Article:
Zach Hayes is a editor, contributor and bracketologist at Rush the Court.  To see the entire group of 2010-11 Class Schedules, click here.

After looking at Kansas last week, here’s a breakdown of Big 12 foe Texas and their quest to avenge last season’s disappointing collapse:

Gary Johnson: no longer a role player

Team Outlook: Rick Barnes lost three of his most productive players from last year’s up-and-down campaign. The fact that all three of those cogs were selected in the top-32 of the NBA Draft renders their descent from #1 ranked team to first round flameout all that more disturbing. Barnes and his burnt orange faithful are ready to look forward to a new season where, due to the incredible depth assembled last season, the drop-off talent wise isn’t monumental. While Kansas State, Baylor and Kansas are primed to finish in some order atop the Big 12, Texas isn’t too far behind. It’s also not blasphemy to suggest that the loss of a handful of bodies could be addition by subtraction for a coach that often struggled to maintain a consistent rotation. From scoring wing Jordan Hamilton to the rugged play of Gary Johnson to the lockdown defense of Dogus Balbay and a star studded recruiting class, the Longhorns could very well see their season last longer than it did last March.

Non-Conference Schedule Rank (ranked 1 thru 10, 10 being the most difficult): 8.5. Coach Barnes has never been shy about loading up his non-conference schedule. That strategy certainly didn’t change in 2010 with a number of powerhouse programs both on the road and in Austin featured on the slate. After two warm-ups at home, Texas will travel to NYC for the 2K Sports Classic and face Illinois, a projected top-25 team that returns nearly all of their production from a year ago. Emerge victorious and it’s likely the Longhorns will face a Pitt team that brings back everyone but Jermaine Dixon from a squad that collected a #3 seed out of the always-challenging Big East. Texas was paired with USC in the Pac-10/Big 12 Hardwood series game to be played out in LA. Finally, four rematch games will provide Texas with a challenge- December 18 vs. North Carolina in Greensboro, four days later in a true road game at Michigan State and two early January home dates with Arkansas and Connecticut.

Cupcake City: To avoid burning out his team, Barnes did schedule a few walkover games. Louisiana Tech is one of the two warm-ups for New York, but the Bulldogs lost both Kyle Gibson and Magnum Rolle. Sam Houston State is on the slate, a program that gave Baylor a brief scare in the first round of the NCAA Tournament last March, yet once again they were hit hard by graduation. Texas State could contend in the Southland with a fair share of talent returning. Other squads on the slate include North Florida, Lamar, Coppin State and Rice with none of these contests on the road or on neutral floors. The Longhorns should cruise through these games.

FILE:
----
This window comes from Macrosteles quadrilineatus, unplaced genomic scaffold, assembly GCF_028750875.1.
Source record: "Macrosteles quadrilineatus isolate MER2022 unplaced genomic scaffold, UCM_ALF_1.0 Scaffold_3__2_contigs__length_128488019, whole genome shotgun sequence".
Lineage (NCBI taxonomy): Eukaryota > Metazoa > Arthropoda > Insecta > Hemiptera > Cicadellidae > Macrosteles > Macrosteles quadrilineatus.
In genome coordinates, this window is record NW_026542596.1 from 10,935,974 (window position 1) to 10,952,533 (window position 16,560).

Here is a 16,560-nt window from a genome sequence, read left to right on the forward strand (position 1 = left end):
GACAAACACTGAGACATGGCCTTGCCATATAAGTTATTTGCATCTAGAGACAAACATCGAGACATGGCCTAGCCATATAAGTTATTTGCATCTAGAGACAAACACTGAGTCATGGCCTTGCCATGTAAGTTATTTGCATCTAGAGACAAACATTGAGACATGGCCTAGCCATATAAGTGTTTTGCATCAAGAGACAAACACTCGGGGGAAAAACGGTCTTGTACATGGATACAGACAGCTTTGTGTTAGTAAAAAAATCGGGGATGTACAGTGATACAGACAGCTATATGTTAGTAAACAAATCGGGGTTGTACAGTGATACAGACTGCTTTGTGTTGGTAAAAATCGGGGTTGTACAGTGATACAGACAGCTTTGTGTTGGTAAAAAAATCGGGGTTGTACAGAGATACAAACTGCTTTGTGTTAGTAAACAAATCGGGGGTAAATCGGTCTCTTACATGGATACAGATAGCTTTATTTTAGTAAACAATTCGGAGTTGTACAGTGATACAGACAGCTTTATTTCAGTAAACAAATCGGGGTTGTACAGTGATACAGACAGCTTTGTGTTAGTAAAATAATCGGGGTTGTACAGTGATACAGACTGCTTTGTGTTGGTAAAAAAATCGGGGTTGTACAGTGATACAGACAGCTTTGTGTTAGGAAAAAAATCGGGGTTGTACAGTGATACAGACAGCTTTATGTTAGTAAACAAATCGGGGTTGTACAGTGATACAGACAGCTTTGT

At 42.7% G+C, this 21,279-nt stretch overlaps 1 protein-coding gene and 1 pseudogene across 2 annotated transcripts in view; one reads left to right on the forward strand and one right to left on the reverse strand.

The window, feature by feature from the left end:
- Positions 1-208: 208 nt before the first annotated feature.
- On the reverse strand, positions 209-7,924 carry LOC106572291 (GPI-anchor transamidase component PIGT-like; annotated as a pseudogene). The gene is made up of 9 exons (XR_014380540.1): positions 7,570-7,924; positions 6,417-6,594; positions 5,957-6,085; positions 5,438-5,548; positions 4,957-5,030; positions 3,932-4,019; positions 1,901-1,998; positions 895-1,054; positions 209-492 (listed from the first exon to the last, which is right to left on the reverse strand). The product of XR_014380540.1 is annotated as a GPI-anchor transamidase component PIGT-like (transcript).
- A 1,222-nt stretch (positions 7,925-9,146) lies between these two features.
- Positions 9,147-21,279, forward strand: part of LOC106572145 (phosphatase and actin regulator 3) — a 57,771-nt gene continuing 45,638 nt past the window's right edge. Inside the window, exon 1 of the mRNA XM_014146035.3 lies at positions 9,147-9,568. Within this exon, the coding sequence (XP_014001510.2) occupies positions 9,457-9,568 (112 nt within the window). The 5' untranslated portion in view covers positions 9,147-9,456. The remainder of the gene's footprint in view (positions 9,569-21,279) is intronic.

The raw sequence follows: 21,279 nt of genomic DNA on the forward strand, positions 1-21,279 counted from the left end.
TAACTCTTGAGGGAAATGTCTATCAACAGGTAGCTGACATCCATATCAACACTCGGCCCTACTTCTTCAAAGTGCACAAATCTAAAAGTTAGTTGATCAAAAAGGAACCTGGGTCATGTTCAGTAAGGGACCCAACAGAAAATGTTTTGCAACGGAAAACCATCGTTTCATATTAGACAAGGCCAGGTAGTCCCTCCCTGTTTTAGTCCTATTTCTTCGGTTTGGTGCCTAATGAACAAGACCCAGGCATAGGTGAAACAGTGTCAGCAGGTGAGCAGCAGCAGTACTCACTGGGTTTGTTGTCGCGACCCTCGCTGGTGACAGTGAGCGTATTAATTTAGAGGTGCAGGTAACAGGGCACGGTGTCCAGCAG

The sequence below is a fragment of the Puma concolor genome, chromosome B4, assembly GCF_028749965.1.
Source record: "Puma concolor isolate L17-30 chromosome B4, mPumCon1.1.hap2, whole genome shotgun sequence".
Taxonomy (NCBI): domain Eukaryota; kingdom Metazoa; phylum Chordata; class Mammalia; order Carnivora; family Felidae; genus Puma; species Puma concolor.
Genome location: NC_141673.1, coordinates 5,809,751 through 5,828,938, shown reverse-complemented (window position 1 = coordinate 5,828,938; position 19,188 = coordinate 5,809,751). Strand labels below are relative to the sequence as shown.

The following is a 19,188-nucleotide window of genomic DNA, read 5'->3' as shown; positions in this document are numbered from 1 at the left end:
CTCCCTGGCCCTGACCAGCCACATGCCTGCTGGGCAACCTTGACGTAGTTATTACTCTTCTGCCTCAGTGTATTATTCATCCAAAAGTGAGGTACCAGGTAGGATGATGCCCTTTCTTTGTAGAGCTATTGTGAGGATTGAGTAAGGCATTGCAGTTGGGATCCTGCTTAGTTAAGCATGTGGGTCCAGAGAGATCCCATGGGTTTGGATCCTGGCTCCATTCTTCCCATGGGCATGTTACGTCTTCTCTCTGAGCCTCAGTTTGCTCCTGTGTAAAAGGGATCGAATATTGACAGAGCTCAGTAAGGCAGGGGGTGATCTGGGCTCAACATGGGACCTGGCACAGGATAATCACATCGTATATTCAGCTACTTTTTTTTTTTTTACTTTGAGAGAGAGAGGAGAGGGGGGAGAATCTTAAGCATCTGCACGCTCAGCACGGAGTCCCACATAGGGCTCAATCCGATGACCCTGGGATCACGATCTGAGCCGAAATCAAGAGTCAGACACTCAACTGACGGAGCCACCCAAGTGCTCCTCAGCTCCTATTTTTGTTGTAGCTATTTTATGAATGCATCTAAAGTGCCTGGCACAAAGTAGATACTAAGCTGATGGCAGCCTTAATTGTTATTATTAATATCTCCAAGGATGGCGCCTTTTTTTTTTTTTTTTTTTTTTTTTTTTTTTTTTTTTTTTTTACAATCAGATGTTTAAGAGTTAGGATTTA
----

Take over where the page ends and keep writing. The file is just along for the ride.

Toughest Early Season Test: A matchup with Pitt at NYC would provide a stiff test, but this one isn’t even close: a true road game at Michigan State, a team that could easily be #1 in the nation when the Longhorns invade the Breslin Center. State only lost Raymar Morgan to graduation off of  last year’s Final Four club that completed the run without the services of star point guard and potential First Team All-America Kalin Lucas. Other than possibly Jacob Pullen, containing Lucas sets up to be Balbay and stud freshman Cory Joseph’s toughest task. Forwards Gary Johnson and the other star frosh Tristan Thompson will have their hands full with a healthy Delvon Roe and Draymond Green. The Spartans are also incredibly deep and always well-coached. Still, they have been vulnerable in the last couple seasons to losses on their home floor. Texas will need an A+ effort to accomplish that feat.

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ATB: An RTC Kind of Weekend…

Posted by jstevrtc on January 19th, 2010

The Good.

The Bad.

The Ugly.

Once-Proud Indiana RTCs Against Unranked Minnesota?